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“People live here”

On a brick wall in Grozny, Chechnya, a faded, spraypainted message — perhaps dating back to the years of war in the 1990s — shouts a warning to combatants: “People live here”. It’s a plea from those within to be spared from the battle raging outside. Though the intense fighting of the 1990s has subsided, the message is as pertinent as ever. Over the past few years, this region of the Russian Federation has been plagued by violence between armed opposition groups and
local and federal authorities. These sombre black-and-white
images, taken by ICRC’s Marko Kokic, speak to the chronic
pain, poverty and fear of people living in the shadow of
conflict and violence.

On a brick wall in Grozny, Chechnya, a faded, spraypainted message — perhaps dating back to the years of war in the 1990s — shouts a warning to combatants: “People live here”.
Photo: ©ICRC

The Transcaucasian Highway is a mountain road that crosses the Greater Caucasus, connecting North Ossetia with South Ossetia and Russia with Georgia. The ICRC often takes the highway during missions, bringing medical care, providing information on missing family members and helping people develop livelihoods. Photo: ©ICRC

This forty-nine-year-old woman was a street cleaner before she suffered a stroke and became bedridden two years ago. Too young to collect a pension, she receives instant meals, bread and sugar from the ICRC, which is working to obtain a disability pension for her. A picture of her only son — killed during the 1989-1992 South Ossetian conflict — adorns the bare wall over her bed at the Turbaza collective centre in Tskhinvali, South Ossetia. The centre houses 43 displaced Ossetian families. Photo: ©ICRC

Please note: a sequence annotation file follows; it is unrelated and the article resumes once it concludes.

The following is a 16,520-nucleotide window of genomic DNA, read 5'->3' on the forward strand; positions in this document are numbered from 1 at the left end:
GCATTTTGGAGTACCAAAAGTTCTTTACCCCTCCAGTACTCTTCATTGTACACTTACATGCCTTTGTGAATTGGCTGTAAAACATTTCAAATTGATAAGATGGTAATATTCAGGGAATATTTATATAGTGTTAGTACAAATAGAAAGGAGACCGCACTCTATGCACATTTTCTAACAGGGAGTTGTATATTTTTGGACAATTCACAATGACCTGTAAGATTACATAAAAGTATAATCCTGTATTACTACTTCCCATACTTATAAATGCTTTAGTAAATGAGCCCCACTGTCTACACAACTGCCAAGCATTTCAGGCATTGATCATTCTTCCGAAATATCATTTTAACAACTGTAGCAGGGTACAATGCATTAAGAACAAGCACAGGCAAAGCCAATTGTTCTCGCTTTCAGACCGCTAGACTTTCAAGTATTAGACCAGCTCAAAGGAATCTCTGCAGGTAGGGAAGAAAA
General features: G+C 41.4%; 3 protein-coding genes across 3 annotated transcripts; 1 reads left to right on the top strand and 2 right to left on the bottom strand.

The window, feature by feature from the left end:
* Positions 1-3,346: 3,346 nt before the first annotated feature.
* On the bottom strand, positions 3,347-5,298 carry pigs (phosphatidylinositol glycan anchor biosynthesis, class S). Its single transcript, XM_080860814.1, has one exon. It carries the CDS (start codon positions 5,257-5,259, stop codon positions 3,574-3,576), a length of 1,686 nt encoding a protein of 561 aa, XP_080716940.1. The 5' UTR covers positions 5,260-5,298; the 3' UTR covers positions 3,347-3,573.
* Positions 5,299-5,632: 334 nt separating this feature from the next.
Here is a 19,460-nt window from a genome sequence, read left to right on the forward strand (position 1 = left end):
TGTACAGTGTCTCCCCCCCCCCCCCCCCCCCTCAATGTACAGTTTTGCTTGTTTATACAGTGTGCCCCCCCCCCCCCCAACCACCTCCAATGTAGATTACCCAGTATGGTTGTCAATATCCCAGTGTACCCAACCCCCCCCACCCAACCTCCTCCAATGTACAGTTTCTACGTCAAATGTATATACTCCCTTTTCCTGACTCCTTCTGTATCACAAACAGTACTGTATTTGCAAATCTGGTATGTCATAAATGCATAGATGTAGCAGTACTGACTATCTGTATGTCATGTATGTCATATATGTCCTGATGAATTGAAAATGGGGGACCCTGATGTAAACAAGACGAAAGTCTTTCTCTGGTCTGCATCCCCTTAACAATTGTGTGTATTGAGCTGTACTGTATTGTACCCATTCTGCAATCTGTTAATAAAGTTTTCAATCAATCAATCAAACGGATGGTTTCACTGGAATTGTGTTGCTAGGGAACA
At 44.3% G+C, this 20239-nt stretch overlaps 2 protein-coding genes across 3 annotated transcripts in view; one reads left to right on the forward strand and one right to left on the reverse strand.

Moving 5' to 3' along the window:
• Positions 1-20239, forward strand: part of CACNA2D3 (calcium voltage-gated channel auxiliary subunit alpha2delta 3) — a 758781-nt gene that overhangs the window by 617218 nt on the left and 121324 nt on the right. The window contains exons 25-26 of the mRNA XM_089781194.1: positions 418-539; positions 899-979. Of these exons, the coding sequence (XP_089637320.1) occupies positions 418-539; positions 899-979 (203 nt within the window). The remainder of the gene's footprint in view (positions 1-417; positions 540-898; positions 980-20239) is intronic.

This 6-year-old Ingushetian boy holds a photo of his father, a plumber and an alleged member of the armed opposition who was killed by security forces in 2010. Mahomet and his brother are now being raised by their 70-year-old great aunt, the mother having left the family. The family received a cow, clothes and financial assistance from the ICRC. Photo: ©ICRC

In Shuani, a village in Chechnya in the Russian Federation, this 55-year-old woman tends to cucumbers that she raises in a greenhouse provided through an ICRC microeconomic initiative. The work, she says, helps her forget, for just a little while, about her two sons, who were abducted in the middle of the night in 2003 and have been missing ever since. Photo: ©ICRC

An ICRC field cooperation officer listens to an 83-year-old beneficiary of a Russian Red Cross home nursing programme in Grozny, the capital of Chechnya in the Russian Federation. Her home was destroyed during the Chechen war, and her neighbours hid her in the basement to spare her from being killed for being a Russian. Photo: ©ICRC

The cranes and newly built skyscrapers that adorn the skyline of Grozny are a sign that afteryears of warfare, the capital hopes to rebuild and reinvent itself. The city’s main mosque, constructed by Turkish architects and builders in 2008, is said to be the largest in Europe and can hold up to 10,000 people. Photo: ©ICRC

Lack of access to regular health care is a perennial hardship in the region. Many elderly people, such as the 80-year-old South Ossetian woman pictured here, fend for themselves with little outside assistance. Fortunately, the local health post, where the elderly woman goes to have her blood pressure tested and receive medication, was recently renovated. The ICRC also helps her with food parcels. Photo: ©ICRC

In Tskhinvali, in South Ossetia, the Turbaza collective center houses 43 families — all Ossetian displaced during the first South Ossetian conflict (1989-1992). Photo: ©ICRC


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